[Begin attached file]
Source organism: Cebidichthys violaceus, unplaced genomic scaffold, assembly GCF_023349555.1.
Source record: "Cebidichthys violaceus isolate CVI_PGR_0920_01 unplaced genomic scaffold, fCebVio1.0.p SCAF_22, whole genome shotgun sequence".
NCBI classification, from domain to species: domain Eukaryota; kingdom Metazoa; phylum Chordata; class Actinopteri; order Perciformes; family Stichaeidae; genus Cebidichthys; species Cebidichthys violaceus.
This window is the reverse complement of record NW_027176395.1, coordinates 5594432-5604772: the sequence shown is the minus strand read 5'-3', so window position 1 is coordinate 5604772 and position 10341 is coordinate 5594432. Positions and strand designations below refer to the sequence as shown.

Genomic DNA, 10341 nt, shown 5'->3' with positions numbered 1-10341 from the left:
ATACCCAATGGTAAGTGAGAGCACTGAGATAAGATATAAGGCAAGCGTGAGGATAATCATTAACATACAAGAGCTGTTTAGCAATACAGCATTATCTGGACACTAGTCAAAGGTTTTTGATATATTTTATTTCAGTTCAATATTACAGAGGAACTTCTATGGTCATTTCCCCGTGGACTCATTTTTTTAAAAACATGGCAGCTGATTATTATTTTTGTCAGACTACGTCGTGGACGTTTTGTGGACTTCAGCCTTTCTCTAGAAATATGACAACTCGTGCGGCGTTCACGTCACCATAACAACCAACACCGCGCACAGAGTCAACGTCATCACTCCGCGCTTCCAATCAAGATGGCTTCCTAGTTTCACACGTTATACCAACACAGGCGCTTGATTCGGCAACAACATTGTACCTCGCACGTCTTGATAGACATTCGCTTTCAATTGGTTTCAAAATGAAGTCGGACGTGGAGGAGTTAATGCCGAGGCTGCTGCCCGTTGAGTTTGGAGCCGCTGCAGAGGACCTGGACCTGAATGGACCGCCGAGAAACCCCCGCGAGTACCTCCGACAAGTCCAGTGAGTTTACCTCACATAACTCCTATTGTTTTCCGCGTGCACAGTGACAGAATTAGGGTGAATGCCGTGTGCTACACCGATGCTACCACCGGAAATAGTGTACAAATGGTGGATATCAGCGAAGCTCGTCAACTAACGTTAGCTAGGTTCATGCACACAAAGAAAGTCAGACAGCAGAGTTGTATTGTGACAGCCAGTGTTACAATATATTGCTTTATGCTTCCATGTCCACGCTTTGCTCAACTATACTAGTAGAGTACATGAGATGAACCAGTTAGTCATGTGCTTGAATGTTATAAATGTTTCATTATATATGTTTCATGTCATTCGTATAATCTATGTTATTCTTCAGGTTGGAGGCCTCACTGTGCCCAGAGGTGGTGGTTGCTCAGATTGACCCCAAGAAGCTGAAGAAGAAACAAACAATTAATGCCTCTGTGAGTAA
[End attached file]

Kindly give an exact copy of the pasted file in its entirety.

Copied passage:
Source organism: Cebidichthys violaceus, unplaced genomic scaffold, assembly GCF_023349555.1.
Source record: "Cebidichthys violaceus isolate CVI_PGR_0920_01 unplaced genomic scaffold, fCebVio1.0.p SCAF_22, whole genome shotgun sequence".
NCBI classification, from domain to species: domain Eukaryota; kingdom Metazoa; phylum Chordata; class Actinopteri; order Perciformes; family Stichaeidae; genus Cebidichthys; species Cebidichthys violaceus.
This window is the reverse complement of record NW_027176395.1, coordinates 5594432-5604772: the sequence shown is the minus strand read 5'-3', so window position 1 is coordinate 5604772 and position 10341 is coordinate 5594432. Positions and strand designations below refer to the sequence as shown.

Genomic DNA, 10341 nt, shown 5'->3' with positions numbered 1-10341 from the left:
ATACCCAATGGTAAGTGAGAGCACTGAGATAAGATATAAGGCAAGCGTGAGGATAATCATTAACATACAAGAGCTGTTTAGCAATACAGCATTATCTGGACACTAGTCAAAGGTTTTTGATATATTTTATTTCAGTTCAATATTACAGAGGAACTTCTATGGTCATTTCCCCGTGGACTCATTTTTTTAAAAACATGGCAGCTGATTATTATTTTTGTCAGACTACGTCGTGGACGTTTTGTGGACTTCAGCCTTTCTCTAGAAATATGACAACTCGTGCGGCGTTCACGTCACCATAACAACCAACACCGCGCACAGAGTCAACGTCATCACTCCGCGCTTCCAATCAAGATGGCTTCCTAGTTTCACACGTTATACCAACACAGGCGCTTGATTCGGCAACAACATTGTACCTCGCACGTCTTGATAGACATTCGCTTTCAATTGGTTTCAAAATGAAGTCGGACGTGGAGGAGTTAATGCCGAGGCTGCTGCCCGTTGAGTTTGGAGCCGCTGCAGAGGACCTGGACCTGAATGGACCGCCGAGAAACCCCCGCGAGTACCTCCGACAAGTCCAGTGAGTTTACCTCACATAACTCCTATTGTTTTCCGCGTGCACAGTGACAGAATTAGGGTGAATGCCGTGTGCTACACCGATGCTACCACCGGAAATAGTGTACAAATGGTGGATATCAGCGAAGCTCGTCAACTAACGTTAGCTAGGTTCATGCACACAAAGAAAGTCAGACAGCAGAGTTGTATTGTGACAGCCAGTGTTACAATATATTGCTTTATGCTTCCATGTCCACGCTTTGCTCAACTATACTAGTAGAGTACATGAGATGAACCAGTTAGTCATGTGCTTGAATGTTATAAATGTTTCATTATATATGTTTCATGTCATTCGTATAATCTATGTTATTCTTCAGGTTGGAGGCCTCACTGTGCCCAGAGGTGGTGGTTGCTCAGATTGACCCCAAGAAGCTGAAGAAGAAACAAACAATTAATGCCTCTGTGAGTAA